The Beatles as a group, and as individuals, placed themselves firmly on the progressive side. Each Beatle had a different level and genre of commitment. John was the most visible. He flung himself headlong into the political fray. Paul's involvement was to be a great supporter of the cultural renaissance - and the emerging avant garde. George was determined to open western eyes to the importance of spiritual growth. And Ringo was... well he was Ringo! That's not a put-down. Far from it - Ringo was always the down-to-earth Beatle. While he supported the general objectives - he didn't get heavily involved in specific projects and campaigns. And that was a grounding influence on his fellow Beatles. He kept his feet on the ground - which was a gentle reminder to his mates that all of their causes must always be accessible to the person-next-door.

The individual Beatles weren't particularly good at articulating an overall group vision. It took their publicist Derek Taylor to encapsulate their opinions and present them as a coherent philosophy.

Derek's job description in 1968 was not solely Beatles publicity. He was also responsible for promoting all the many activities of the Beatles' new company - Apple. His great inspiration was to take the launch and development of Apple and project it as a manifestation of everything that the Beatles stood for. He encouraged journalists - and the public - to look back at the spirit of the early Beatles and connect it to the evolving, progressive Beatles.

In his skillful retroactive positioning, he postulated that their earlier songs about romance were actually cut from the same cloth as their later political songs. That though the content was personal and reflected matters of the heart - it came from the same minds, souls and positive spirit that would later be applied to global issues. That what the Beatles had ALWAYS been about was engaging with the best part of the human spirit. The part that yearned for happiness and the quest to make the world a better place.

And THAT was the lasting impression that we were left with. We knew that the Beatles always wrote what they meant - and meant what they sang. Which is certainly not always the case with musical artists.

After the break-up, each of the Beatles carried some of their political, social and cultural concerns into their solo careers - and embraced new causes - usually in equal partnership with their wives. Many of these campaigns have continued to the present day. By a process of association - those causes then became assimilated into the overall tapestry of Beatle-ish beliefs.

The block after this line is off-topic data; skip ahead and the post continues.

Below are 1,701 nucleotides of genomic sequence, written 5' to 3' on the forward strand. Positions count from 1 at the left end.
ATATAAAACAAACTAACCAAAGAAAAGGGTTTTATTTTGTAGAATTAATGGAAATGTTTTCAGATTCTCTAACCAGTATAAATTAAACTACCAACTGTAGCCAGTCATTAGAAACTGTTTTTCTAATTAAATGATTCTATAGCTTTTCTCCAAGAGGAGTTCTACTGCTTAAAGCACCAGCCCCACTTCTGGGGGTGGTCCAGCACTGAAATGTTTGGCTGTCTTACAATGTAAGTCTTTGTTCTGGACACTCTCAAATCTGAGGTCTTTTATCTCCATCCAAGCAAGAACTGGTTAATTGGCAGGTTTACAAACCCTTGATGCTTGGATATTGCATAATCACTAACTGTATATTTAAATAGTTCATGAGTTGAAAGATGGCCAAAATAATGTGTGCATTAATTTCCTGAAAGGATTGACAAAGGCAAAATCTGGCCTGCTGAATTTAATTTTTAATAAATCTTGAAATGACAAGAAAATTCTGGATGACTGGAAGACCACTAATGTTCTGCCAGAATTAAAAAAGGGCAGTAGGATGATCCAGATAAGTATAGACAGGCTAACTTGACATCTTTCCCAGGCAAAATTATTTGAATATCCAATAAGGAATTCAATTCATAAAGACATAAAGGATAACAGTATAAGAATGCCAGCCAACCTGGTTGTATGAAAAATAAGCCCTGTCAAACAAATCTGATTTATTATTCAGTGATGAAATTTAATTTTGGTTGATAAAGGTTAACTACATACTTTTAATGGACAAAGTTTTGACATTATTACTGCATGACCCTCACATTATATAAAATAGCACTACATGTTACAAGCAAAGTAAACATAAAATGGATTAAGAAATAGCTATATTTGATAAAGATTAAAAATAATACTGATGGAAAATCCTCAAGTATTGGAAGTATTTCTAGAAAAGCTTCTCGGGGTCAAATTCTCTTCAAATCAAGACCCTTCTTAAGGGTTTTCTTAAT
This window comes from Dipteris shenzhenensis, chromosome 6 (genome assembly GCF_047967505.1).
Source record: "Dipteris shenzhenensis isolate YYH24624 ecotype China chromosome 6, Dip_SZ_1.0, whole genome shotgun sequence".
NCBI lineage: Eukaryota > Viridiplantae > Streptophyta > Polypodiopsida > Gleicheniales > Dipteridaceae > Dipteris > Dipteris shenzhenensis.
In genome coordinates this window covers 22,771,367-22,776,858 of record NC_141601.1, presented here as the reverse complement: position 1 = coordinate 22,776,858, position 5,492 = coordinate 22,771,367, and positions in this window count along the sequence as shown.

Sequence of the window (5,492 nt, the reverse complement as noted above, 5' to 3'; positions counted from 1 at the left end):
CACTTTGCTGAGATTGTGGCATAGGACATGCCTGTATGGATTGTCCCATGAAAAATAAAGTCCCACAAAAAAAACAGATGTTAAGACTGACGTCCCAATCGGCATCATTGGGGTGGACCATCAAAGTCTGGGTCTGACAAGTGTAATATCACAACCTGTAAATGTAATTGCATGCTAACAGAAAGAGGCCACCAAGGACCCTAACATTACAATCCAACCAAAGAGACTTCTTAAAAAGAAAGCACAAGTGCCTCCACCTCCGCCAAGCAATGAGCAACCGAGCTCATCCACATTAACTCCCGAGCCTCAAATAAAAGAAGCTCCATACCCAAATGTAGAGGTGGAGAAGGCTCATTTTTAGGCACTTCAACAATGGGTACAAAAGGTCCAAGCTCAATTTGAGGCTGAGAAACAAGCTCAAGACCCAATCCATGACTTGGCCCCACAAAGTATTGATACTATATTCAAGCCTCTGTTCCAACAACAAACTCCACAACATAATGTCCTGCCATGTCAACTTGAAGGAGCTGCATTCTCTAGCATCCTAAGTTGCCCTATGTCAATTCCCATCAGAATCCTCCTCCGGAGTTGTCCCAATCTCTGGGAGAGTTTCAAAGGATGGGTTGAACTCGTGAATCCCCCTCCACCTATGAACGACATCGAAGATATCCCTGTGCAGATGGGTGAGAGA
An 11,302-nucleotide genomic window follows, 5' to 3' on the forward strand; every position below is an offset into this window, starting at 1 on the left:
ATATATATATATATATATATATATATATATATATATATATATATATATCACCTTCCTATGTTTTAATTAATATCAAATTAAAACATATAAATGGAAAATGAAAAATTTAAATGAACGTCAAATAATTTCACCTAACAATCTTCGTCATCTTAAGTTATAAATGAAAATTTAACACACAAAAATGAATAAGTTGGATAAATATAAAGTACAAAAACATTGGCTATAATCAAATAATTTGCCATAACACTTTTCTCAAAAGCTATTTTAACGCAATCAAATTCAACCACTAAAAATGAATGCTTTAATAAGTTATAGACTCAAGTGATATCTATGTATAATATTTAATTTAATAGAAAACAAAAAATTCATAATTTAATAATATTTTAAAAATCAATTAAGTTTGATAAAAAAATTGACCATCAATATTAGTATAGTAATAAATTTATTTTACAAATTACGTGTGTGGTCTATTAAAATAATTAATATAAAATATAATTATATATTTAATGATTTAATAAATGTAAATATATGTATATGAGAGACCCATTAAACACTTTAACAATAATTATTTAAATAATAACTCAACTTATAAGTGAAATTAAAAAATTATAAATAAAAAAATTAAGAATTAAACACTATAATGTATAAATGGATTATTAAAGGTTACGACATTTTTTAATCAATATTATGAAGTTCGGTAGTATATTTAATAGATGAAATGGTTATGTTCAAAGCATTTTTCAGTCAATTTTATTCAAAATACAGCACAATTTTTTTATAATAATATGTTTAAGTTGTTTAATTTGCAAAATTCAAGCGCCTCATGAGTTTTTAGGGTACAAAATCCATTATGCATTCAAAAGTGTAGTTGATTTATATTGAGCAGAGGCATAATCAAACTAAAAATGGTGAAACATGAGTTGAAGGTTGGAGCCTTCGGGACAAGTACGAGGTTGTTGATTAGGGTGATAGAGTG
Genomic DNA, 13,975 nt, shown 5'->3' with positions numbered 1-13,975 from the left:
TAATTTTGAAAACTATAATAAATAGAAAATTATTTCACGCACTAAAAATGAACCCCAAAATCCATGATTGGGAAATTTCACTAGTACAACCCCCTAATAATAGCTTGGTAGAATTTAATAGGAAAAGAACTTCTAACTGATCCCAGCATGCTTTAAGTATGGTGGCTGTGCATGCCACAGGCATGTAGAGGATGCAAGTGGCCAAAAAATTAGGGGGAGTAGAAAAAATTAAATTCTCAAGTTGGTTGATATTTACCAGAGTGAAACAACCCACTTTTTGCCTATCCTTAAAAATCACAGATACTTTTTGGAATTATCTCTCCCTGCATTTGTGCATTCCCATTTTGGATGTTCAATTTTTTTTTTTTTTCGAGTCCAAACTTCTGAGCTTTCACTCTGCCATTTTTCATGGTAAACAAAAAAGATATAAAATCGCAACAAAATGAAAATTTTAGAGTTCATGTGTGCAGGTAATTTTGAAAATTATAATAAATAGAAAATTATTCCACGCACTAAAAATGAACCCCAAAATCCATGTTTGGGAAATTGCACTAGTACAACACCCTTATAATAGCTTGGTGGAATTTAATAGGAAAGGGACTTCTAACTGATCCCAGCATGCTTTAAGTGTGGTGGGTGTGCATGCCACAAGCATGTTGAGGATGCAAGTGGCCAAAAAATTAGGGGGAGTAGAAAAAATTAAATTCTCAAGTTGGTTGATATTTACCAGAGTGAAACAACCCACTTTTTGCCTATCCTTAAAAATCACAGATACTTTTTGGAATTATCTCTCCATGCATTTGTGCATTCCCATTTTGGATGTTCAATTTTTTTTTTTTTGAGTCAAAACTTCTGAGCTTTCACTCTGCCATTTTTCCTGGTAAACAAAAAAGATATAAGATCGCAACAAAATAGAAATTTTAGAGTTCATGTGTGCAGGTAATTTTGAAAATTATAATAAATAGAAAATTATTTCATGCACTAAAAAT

And none of the occasionally disappointing behavior of the all-too human Beatles in subsequent years has ever demolished the public faith in the honesty of those core, innate Beatle beliefs that Derek Taylor so effectively gave voice to in 1968-1970.

And in the first couple of years of the 70's they certainly did enough to wreck it. The nasty break-up and legal battles with the members suing each other - and the ugly public battle between John and Paul - all seemed, and were, contrary to their message of love and peace. And yet none of these essentially 'family squabbles' could destroy the lasting sense that the Beatles had stood for something. That the songs were sincere and that the band itself had an underlying philosophy.

Paul summarized it proudly in "Anthology" "I'm really glad that most of our songs were about peace and love."

I reflect on all this because I'm very aware that a lot of Beatles fans just don't care about this aspect of the Beatles. To them it just was/is about the music in its purest sense. They like it. They like the tunes. But they don't dwell on the lyrics - or the underlying philosophies.

Now me - I can't conceive of being a Beatles fan and not being in sympathy with their broad philosophy. How can you possibly sing along to "All You Need Is Love" - and support the death penalty?

How can you hear "Happiness Is A Warm Gun" and (thinking of the tragic shooting of John) not support gun control?

How can you hear "The End" and not be compassionate about helping the underprivileged?

And yet the reality is that a lot of Beatles fans just don't agree with those positions.

I'm not saying that all Beatles fans should think the same way... vote the same way... An important Beatles song after all is "Think For Yourself."

But surely true Beatles fans should at least share the basic ideals? Otherwise what's the point?

Me? I'd like to see every Beatles fan do his or her best to apply what I regard as the creed of Beatle-ism in our daily life.

Let's also support those politicians and organizations who express support for gun control, for equal rights for all - including women, minorities and gays; for compassion to those less fortunate than ourselves; for equal access to the essentials in life - quality health, education and basic existence - to ALL in our society; for making the arts accessible to everyone.... I think you know the rest.

I'll be very interested to hear your thoughts. I leave the last words to John: "In the beginning I misunderstood - but now I've got it the word is good. Say the word and be like me. Say the word and you'll be free. Say the word I'm thinking of. Have you heard? The word is LOVE."